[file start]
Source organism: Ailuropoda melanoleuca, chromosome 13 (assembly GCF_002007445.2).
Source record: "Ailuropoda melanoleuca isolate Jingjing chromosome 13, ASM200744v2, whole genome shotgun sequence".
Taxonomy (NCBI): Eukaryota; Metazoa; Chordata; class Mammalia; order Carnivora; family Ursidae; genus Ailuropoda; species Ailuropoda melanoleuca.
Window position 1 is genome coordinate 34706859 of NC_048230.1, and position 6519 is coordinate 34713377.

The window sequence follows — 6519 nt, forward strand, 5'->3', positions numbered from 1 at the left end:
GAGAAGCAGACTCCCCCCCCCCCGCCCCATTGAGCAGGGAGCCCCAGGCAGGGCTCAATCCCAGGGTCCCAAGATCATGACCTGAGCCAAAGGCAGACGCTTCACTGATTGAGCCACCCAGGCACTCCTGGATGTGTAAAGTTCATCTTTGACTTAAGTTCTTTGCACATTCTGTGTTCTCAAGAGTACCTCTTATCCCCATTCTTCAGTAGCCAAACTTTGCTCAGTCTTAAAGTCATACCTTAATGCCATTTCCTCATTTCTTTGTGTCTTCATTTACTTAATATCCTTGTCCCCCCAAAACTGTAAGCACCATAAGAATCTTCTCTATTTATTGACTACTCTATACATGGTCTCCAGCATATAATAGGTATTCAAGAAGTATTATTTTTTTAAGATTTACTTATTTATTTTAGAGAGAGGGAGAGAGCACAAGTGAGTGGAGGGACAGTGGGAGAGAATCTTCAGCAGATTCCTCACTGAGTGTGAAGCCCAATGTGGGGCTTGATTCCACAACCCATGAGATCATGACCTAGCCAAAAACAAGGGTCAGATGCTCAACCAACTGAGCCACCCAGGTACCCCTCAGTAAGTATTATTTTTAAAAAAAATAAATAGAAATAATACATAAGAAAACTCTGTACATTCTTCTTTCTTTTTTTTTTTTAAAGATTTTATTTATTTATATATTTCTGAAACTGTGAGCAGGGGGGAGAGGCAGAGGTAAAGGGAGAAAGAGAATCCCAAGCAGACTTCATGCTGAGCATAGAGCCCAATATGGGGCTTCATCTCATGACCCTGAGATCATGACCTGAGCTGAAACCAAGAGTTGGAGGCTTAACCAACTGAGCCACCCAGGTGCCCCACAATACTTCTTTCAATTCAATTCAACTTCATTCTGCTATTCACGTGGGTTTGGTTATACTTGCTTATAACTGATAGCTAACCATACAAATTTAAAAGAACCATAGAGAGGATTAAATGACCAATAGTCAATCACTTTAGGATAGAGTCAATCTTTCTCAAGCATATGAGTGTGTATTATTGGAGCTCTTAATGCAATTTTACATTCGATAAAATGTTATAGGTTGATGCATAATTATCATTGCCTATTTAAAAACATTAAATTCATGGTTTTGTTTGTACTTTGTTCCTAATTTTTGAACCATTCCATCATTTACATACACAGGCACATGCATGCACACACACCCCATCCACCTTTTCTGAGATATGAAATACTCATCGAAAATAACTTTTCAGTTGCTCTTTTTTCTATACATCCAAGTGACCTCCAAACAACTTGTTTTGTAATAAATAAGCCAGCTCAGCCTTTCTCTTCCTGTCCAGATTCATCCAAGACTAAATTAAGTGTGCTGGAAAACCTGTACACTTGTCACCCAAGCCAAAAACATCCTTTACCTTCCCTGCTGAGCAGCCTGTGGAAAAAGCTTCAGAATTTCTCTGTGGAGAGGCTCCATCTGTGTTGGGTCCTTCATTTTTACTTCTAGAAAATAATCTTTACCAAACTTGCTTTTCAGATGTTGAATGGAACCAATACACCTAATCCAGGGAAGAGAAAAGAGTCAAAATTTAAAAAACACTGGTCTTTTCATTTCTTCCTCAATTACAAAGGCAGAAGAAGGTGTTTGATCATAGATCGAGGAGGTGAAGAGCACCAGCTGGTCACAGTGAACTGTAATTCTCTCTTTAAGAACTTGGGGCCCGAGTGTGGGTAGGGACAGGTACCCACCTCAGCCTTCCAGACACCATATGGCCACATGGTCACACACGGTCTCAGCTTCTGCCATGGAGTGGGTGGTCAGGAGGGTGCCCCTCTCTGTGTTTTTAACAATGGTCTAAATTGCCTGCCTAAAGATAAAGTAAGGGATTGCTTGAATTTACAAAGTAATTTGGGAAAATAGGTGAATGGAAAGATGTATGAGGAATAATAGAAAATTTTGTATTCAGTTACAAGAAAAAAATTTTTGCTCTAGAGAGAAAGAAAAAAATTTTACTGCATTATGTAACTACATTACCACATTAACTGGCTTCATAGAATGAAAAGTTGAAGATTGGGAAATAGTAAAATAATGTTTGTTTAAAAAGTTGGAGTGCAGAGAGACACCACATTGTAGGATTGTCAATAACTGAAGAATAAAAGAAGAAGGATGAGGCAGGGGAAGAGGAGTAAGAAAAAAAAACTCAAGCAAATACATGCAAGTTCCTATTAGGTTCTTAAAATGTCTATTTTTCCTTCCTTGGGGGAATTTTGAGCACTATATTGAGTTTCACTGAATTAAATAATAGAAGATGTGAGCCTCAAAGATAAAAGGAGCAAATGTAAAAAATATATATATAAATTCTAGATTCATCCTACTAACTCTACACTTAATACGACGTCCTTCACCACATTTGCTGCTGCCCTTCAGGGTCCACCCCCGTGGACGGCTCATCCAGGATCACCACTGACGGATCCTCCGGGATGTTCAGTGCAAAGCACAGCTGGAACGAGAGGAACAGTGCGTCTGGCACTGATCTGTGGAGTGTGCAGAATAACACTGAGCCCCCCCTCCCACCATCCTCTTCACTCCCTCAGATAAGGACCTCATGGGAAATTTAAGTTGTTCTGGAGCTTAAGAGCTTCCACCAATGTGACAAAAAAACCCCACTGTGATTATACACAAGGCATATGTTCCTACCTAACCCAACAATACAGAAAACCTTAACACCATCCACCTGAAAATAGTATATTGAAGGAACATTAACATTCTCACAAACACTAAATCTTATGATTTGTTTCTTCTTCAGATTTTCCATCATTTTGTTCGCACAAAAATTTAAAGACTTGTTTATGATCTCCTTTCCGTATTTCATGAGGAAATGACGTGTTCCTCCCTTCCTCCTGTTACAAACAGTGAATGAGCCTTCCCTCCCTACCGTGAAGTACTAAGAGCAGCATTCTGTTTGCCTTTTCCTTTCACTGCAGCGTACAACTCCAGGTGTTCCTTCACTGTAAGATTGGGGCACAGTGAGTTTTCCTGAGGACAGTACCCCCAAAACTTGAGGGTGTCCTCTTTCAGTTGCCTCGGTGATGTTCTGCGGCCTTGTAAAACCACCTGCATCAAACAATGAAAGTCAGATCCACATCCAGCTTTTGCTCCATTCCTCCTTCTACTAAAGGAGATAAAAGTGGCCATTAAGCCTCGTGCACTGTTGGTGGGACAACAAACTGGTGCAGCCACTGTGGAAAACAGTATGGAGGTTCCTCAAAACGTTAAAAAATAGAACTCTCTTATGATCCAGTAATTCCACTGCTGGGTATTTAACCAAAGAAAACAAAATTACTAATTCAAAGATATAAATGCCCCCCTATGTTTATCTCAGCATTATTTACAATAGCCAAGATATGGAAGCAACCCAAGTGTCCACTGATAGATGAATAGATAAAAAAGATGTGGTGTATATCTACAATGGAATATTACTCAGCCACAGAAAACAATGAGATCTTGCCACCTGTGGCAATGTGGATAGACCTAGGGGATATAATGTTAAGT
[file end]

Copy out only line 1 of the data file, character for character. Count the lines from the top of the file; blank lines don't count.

Source organism: Ailuropoda melanoleuca, chromosome 13 (assembly GCF_002007445.2).